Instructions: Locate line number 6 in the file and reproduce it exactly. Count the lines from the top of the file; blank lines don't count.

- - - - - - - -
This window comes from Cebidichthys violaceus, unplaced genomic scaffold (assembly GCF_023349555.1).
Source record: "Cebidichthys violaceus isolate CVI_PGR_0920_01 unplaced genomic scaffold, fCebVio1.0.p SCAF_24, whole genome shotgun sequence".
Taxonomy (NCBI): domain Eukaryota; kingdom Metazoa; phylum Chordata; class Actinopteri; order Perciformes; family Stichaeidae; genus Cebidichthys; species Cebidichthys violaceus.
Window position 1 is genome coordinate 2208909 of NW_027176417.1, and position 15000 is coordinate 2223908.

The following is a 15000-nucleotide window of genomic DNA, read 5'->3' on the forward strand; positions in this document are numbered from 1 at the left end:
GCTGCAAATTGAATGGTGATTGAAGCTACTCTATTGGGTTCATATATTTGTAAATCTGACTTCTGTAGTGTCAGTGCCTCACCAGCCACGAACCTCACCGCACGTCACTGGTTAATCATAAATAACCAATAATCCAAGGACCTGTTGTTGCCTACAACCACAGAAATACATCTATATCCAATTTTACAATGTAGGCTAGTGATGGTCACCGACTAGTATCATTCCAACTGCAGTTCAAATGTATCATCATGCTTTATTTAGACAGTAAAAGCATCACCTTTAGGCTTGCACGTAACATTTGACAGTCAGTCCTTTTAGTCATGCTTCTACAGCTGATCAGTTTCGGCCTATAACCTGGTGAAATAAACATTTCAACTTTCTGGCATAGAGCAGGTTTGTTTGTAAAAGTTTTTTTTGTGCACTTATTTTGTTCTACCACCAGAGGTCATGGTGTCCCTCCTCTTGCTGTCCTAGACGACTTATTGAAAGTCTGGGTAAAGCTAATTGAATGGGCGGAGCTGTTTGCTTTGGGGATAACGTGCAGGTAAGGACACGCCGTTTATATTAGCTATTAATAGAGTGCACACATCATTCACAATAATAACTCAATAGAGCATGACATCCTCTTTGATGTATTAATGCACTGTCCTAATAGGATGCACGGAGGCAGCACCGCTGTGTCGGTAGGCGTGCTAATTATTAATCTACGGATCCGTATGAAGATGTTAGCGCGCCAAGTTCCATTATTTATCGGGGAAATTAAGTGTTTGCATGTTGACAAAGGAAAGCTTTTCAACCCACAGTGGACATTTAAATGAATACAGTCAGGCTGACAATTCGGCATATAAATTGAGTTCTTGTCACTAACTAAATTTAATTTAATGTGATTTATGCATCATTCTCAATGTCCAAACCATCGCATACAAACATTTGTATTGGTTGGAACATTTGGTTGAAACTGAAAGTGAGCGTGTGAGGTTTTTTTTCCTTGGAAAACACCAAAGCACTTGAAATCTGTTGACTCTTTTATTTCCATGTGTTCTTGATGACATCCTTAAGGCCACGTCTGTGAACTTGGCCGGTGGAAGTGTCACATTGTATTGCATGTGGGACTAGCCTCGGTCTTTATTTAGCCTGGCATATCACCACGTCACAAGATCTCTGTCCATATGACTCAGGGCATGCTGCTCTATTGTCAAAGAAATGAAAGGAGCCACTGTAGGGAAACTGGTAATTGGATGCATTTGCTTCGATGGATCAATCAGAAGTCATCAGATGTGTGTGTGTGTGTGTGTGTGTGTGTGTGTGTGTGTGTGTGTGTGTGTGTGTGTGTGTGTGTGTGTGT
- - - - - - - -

GCTGCAAATTGAATGGTGATTGAAGCTACTCTATTGGGTTCATATATTTGTAAATCTGACTTCTGTAGTGTCAGTGCCTCACCAGCCACGAACCTCACCGCACGTCACTGGTTAATCATAAATAACCAATAATCCAAGGACCTGTTGTTGCCTACAACCACAGAAATACATCTATATCCAATTTTACAATGTAGGCTAGTGATGGTCACCGACTAGTATCATTCCAACTGCAGTTCAAATGTATCATCATGCTTTATTTAGACAGTAAAAGCATCACCTTTAGGCTTGCACGTAACATTTGACAGTCAGTCCTTTTAGTCATGCTTCTACAGCTGATCAGTTTCGGCCTATAACCTGGTGAAATAAACATTTCAACTTTCTGGCATAGAGCAGGTTTGTTTGTAAAAGTTTTTTTTGTGCACTTATTTTGTTCTACCACCAGAGGTCATGGTGTCCCTCCTCTTGCTGTCCTAGACGACTTATTGAAAGTCTGGGTAAAGCTAATTGAATGGGCGGAGCTGTTTGCTTTGGGGATAACGTGCAGGTAAGGACACGCCGTTTATATTAGCTATTAATAGAGTGCACACATCATTCACAATAATAACTCAATAGAGCATGACATCCTCTTTGATGTATTAATGCACTGTCCTAATAGGATGCACGGAGGCAGCACCGCTGTGTCGGTAGGCGTGCTAATTATTAATCTACGGATCCGTATGAAGATGTTAGCGCGCCAAGTTCCATTATTTATCGGGGAAATTAAGTGTTTGCATGTTGACAAAGGAAAGCTTTTCAACCCACAGTGGACATTTAAATGAATACAGTCAGGCTGACAATTCGGCATATAAATTGAGTTCTTGTCACTAACTAAATTTAATTTAATGTGATTTATGCATCATTCTCAATGTCCAAACCATCGCATACAAACATTTGTATTGGTTGGAACATTTGGTTGAAACTGAAAGTGAGCGTGTGAGGTTTTTTTTCCTTGGAAAACACCAAAGCACTTGAAATCTGTTGACTCTTTTATTTCCATGTGTTCTTGATGACATCCTTAAGGCCACGTCTGTGAACTTGGCCGGTGGAAGTGTCACATTGTATTGCATGTGGGACTAGCCTCGGTCTTTATTTAGCCTGGCATATCACCACGTCACAAGATCTCTGTCCATATGACTCAGGGCATGCTGCTCTATTGTCAAAGAAATGAAAGGAGCCACTGTAGGGAAACTGGTAATTGGATGCATTTGCTTCGATGGATCAATCAGAAGTCATCAGATGTGTGTGTGTGTGTGTGTGTGTGTGTGTGTGTGTGTGTGTGTGTGTGTGTGTGTGTGTGTGTGTGTGT